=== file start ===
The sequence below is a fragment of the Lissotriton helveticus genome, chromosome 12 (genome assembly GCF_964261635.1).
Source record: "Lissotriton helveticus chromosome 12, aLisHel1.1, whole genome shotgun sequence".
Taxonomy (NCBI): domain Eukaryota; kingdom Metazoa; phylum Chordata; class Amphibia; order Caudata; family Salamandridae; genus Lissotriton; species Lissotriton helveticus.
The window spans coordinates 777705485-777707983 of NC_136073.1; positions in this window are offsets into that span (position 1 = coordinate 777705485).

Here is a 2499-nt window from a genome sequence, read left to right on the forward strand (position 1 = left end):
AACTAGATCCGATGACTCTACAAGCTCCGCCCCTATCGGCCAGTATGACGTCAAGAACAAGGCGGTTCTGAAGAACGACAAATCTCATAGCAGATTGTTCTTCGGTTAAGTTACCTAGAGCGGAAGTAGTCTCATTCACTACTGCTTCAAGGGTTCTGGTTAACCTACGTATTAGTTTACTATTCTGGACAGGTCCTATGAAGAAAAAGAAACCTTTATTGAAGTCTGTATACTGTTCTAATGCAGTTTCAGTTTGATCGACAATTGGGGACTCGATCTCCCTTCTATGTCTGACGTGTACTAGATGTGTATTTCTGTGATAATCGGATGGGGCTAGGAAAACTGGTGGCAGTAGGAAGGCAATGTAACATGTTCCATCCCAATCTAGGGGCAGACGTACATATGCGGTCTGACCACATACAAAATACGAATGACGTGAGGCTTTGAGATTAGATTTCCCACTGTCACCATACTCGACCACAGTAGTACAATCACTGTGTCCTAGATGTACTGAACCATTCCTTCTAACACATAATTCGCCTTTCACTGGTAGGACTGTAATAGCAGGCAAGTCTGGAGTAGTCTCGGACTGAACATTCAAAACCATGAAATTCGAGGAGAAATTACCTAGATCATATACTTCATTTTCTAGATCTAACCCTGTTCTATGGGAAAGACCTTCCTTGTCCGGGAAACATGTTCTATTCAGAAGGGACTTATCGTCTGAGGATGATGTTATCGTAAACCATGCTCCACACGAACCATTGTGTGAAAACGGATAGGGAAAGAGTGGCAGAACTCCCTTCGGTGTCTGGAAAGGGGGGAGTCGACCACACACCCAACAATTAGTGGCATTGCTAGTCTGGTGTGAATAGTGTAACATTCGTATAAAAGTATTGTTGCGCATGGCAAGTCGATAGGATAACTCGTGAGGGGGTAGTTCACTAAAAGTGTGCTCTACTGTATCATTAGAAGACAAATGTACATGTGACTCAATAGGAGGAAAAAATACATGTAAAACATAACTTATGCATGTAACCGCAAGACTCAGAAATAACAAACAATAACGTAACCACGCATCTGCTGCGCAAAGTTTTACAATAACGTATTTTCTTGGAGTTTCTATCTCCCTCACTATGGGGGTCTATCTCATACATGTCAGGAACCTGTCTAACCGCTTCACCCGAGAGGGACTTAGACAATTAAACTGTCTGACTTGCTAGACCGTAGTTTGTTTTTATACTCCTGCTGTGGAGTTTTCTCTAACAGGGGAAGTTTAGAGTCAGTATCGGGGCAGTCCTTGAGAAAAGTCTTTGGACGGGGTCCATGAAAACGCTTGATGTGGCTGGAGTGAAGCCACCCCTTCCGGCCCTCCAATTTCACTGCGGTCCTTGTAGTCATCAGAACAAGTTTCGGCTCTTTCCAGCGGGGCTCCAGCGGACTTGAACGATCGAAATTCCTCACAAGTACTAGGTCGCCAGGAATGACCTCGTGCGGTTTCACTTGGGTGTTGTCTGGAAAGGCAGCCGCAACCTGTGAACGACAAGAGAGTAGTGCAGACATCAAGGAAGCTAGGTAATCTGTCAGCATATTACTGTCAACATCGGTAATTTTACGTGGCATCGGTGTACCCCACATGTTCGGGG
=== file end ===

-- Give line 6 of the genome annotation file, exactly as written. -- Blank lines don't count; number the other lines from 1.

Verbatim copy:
AACTAGATCCGATGACTCTACAAGCTCCGCCCCTATCGGCCAGTATGACGTCAAGAACAAGGCGGTTCTGAAGAACGACAAATCTCATAGCAGATTGTTCTTCGGTTAAGTTACCTAGAGCGGAAGTAGTCTCATTCACTACTGCTTCAAGGGTTCTGGTTAACCTACGTATTAGTTTACTATTCTGGACAGGTCCTATGAAGAAAAAGAAACCTTTATTGAAGTCTGTATACTGTTCTAATGCAGTTTCAGTTTGATCGACAATTGGGGACTCGATCTCCCTTCTATGTCTGACGTGTACTAGATGTGTATTTCTGTGATAATCGGATGGGGCTAGGAAAACTGGTGGCAGTAGGAAGGCAATGTAACATGTTCCATCCCAATCTAGGGGCAGACGTACATATGCGGTCTGACCACATACAAAATACGAATGACGTGAGGCTTTGAGATTAGATTTCCCACTGTCACCATACTCGACCACAGTAGTACAATCACTGTGTCCTAGATGTACTGAACCATTCCTTCTAACACATAATTCGCCTTTCACTGGTAGGACTGTAATAGCAGGCAAGTCTGGAGTAGTCTCGGACTGAACATTCAAAACCATGAAATTCGAGGAGAAATTACCTAGATCATATACTTCATTTTCTAGATCTAACCCTGTTCTATGGGAAAGACCTTCCTTGTCCGGGAAACATGTTCTATTCAGAAGGGACTTATCGTCTGAGGATGATGTTATCGTAAACCATGCTCCACACGAACCATTGTGTGAAAACGGATAGGGAAAGAGTGGCAGAACTCCCTTCGGTGTCTGGAAAGGGGGGAGTCGACCACACACCCAACAATTAGTGGCATTGCTAGTCTGGTGTGAATAGTGTAACATTCGTATAAAAGTATTGTTGCGCATGGCAAGTCGATAGGATAACTCGTGAGGGGGTAGTTCACTAAAAGTGTGCTCTACTGTATCATTAGAAGACAAATGTACATGTGACTCAATAGGAGGAAAAAATACATGTAAAACATAACTTATGCATGTAACCGCAAGACTCAGAAATAACAAACAATAACGTAACCACGCATCTGCTGCGCAAAGTTTTACAATAACGTATTTTCTTGGAGTTTCTATCTCCCTCACTATGGGGGTCTATCTCATACATGTCAGGAACCTGTCTAACCGCTTCACCCGAGAGGGACTTAGACAATTAAACTGTCTGACTTGCTAGACCGTAGTTTGTTTTTATACTCCTGCTGTGGAGTTTTCTCTAACAGGGGAAGTTTAGAGTCAGTATCGGGGCAGTCCTTGAGAAAAGTCTTTGGACGGGGTCCATGAAAACGCTTGATGTGGCTGGAGTGAAGCCACCCCTTCCGGCCCTCCAATTTCACTGCGGTCCTTGTAGTCATCAGAACAAGTTTCGGCTCTTTCCAGCGGGGCTCCAGCGGACTTGAACGATCGAAATTCCTCACAAGTACTAGGTCGCCAGGAATGACCTCGTGCGGTTTCACTTGGGTGTTGTCTGGAAAGGCAGCCGCAACCTGTGAACGACAAGAGAGTAGTGCAGACATCAAGGAAGCTAGGTAATCTGTCAGCATATTACTGTCAACATCGGTAATTTTACGTGGCATCGGTGTACCCCACATGTTCGGGG